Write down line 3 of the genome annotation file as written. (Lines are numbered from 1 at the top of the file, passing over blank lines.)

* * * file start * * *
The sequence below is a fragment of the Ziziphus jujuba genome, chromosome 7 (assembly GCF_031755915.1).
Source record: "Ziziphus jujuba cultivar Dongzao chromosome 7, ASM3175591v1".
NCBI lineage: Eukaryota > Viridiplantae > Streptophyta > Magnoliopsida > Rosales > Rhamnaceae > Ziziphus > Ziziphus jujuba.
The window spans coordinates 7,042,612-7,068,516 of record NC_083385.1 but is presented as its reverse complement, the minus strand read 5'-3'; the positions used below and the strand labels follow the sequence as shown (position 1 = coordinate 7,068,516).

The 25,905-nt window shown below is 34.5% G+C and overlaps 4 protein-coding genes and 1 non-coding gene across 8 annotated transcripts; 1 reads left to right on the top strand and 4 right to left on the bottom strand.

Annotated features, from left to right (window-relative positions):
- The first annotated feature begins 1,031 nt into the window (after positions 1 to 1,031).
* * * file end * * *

NCBI lineage: Eukaryota > Viridiplantae > Streptophyta > Magnoliopsida > Rosales > Rhamnaceae > Ziziphus > Ziziphus jujuba.